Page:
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Has your privacy gone up in smoke?

Information about the purchase and use of cannabis can be highly sensitive. What can retailers do to protect their consumers’ privacy?

Cannabis smoke on black background

The legalization of the use and sale of recreational cannabis in Canada last year has raised a number of notable legal concerns, with privacy becoming a headline issue that lawyers, consumers, and businesses need to keep in mind.

Cannabis is still not legal in many countries, and even in Canada its consumption continues to be highly stigmatized. As a result, information regarding the purchase and use of cannabis continues to be highly sensitive, even leaving aside the medical data that has been the major focus of privacy advocates pre-legalization. 

While the details around the sale and consumption of recreational cannabis are still being developed, at this point many consumers have to provide a significant amount of personal information to buy the product. In part, this is because they can only access the product by ordering online. In Ontario at the moment, consumers can only order online through the Ontario Cannabis Store, though this is slated to change in 2019. In British Columbia, it is still virtually impossible for most consumers to purchase cannabis in person – a handful of licensed stores were open in the province at the time of writing, none of which are located in the Lower Mainland. Most have no choice but to order their product online. When they do so, they are required to provide their names, addresses, and credit card information. A date of birth is necessary to access most cannabis retailers' websites, which is then stored through online cookies for the consumers' convenience.

Any storage of personal information creates a risk that it could be accessed inappropriately, with consumer privacy breached. This is what happened within days of legalization in Ontario. On Nov. 1, 2018, the Ontario Cannabis Store learned that certain personal information of some 4,500 of its customers had been accessed through a vulnerability in Canada Post’s online tracking tool. This breach also affected the individuals who had signed for package delivery, even if they had not purchased the cannabis in the first place.

In addition to the normal risks resulting from data breaches – ranging from unauthorized credit card purchases to identity theft – public disclosure of the mere fact of a cannabis purchase could have a significant impact on certain individuals. Some employers are known to prohibit the consumption of cannabis altogether by their employees. As such, a data breach disclosing that an employee under such a prohibition had purchased cannabis from an online store could have significant consequences for that employee.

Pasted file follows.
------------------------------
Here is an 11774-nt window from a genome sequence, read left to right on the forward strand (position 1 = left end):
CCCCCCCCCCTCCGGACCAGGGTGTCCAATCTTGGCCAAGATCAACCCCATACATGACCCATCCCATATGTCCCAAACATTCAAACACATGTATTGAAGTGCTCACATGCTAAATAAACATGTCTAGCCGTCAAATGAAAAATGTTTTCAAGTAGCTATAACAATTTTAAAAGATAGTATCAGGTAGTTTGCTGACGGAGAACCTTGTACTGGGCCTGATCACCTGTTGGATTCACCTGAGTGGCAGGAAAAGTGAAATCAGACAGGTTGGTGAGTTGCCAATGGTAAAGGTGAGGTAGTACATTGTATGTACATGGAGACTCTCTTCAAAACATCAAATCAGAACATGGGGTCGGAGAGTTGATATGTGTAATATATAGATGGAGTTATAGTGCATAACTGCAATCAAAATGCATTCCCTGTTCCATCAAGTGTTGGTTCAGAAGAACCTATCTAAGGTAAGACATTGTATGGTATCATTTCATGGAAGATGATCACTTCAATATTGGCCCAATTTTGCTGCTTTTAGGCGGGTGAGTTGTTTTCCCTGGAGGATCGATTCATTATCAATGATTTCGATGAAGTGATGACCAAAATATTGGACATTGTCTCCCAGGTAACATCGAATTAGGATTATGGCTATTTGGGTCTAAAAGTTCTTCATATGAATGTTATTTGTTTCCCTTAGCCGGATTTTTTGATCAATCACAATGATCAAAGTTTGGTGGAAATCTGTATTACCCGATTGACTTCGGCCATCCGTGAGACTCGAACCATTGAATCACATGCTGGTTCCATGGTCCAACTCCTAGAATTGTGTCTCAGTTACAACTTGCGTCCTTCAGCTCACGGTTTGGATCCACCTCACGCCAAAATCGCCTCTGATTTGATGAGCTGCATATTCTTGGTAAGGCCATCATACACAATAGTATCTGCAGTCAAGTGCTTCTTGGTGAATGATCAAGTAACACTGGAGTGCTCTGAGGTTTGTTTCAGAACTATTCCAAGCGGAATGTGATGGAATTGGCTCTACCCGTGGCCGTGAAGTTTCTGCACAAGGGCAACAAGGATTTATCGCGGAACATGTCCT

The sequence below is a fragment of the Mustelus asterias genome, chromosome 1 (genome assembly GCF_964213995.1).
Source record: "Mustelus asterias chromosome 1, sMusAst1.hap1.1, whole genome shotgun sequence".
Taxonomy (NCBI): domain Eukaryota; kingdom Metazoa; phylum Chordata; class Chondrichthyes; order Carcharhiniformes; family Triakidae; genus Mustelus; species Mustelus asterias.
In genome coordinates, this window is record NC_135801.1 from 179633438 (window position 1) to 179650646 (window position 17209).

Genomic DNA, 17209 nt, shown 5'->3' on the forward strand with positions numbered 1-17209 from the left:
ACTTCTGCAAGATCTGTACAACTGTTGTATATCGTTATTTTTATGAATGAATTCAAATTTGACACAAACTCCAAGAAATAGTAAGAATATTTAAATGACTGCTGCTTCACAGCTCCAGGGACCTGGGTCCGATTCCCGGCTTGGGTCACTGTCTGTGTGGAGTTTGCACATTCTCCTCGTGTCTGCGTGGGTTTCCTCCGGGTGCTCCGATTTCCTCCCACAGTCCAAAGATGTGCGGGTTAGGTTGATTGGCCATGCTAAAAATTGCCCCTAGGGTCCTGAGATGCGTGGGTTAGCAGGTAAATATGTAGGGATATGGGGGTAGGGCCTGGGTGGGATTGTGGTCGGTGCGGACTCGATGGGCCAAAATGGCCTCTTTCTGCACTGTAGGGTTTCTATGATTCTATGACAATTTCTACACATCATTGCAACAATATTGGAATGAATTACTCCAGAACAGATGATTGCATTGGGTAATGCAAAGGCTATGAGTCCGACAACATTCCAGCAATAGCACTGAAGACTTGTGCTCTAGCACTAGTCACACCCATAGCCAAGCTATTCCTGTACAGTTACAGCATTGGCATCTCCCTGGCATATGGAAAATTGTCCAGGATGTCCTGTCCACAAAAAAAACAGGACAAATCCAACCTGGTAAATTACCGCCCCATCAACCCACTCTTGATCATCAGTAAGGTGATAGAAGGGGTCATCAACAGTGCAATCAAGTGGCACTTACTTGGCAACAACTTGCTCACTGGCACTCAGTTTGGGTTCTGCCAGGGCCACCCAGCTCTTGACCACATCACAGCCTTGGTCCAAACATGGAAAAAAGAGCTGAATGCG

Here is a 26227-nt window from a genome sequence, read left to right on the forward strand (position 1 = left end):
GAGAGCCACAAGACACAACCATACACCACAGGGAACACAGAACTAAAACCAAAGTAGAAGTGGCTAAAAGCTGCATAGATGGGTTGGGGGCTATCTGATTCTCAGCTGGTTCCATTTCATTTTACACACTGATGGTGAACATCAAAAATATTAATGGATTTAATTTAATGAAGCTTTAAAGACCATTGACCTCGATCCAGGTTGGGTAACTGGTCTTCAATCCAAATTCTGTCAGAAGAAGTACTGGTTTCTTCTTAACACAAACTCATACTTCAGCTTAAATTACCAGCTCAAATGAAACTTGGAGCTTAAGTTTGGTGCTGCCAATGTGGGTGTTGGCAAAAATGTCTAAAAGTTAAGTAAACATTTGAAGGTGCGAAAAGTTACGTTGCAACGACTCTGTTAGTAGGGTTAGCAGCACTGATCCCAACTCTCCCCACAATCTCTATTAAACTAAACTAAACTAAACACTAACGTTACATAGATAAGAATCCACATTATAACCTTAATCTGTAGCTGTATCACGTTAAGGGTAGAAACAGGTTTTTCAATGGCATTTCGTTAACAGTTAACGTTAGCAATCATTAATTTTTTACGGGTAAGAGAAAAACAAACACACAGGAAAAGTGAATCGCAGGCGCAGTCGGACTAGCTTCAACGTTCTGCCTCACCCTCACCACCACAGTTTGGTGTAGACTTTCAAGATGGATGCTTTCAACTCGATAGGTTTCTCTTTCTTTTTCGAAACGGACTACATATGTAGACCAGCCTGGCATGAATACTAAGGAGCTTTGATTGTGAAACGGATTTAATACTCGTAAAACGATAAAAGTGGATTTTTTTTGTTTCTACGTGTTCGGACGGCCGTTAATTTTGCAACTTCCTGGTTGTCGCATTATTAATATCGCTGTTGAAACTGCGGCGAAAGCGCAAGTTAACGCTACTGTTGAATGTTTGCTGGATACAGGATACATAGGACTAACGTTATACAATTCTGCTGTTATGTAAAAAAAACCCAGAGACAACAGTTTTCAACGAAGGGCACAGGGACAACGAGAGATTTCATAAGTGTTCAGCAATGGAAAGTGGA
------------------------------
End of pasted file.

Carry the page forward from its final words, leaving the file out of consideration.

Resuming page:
For cannabis consumers who live in apartment complexes or condominiums, an additional risk to privacy is the requirement that the person signing for the package delivery (such as a concierge or building manager) provide proof of age before accepting the parcel. This unique requirement means that the resident is immediately revealed as having ordered cannabis. Some buildings are refusing to accept packages that require proof of identification entirely.

Retailers and consumers should be considering what personal information needs to be gathered in the first place. British Columbia’s Office of the Information and Privacy Commissioner has released a Guidance Document for private cannabis retailers and purchasers, explaining how BC’s Personal Information Protection Act should apply. It encourages cannabis businesses to collect and store the minimum amount of personal information. For example, it encourages cannabis businesses to review personal identification for in-person sales to ensure minimum age compliance, but not to record the individual’s information. Federally, the Personal Information Protection and Electronic Documents Act provides that businesses must limit the amount and type of personal information gathered to the minimum amount necessary to fulfil the required purposes. However, in some cases retailers may not even realize they are collecting personal information – for example, in Prince Edward Island the government-run retailer was using a device to scan ID cards in order to verify the legitimacy of the card, but was unknowingly and unintentionally storing the personal information from the ID card on the scanning device.

The processing of credit card purchases of cannabis is an additional source of privacy risk. Credit card statements disclose cannabis purchases – for example, transactions with the Ontario Cannabis Store show up on statements as "OCS/SOC", and purchases from the British Columbia Cannabis Store are shown as “BCS Online Vancouver.” Canadians on the move are also potentially at risk of credit card processing occurring in a jurisdiction where cannabis is illegal and having this information disclosed to law enforcement in those jurisdictions.  The Office of the Privacy Commissioner plans to issue guidance for both retailers and consumers on cannabis transactions.

In sum, the sale and use of recreational cannabis as it currently transpires poses risks to individuals’ privacy.

As the industry develops, it is likely that many of these issues will be addressed and resolved. In the meantime, cannabis consumers and businesses should bear these risks in mind, and adapt accordingly. For businesses this will likely mean conducting privacy and security assessments to ensure that, having identified and mitigated the relevant risks, any personal information they are collecting is appropriately managed and protected.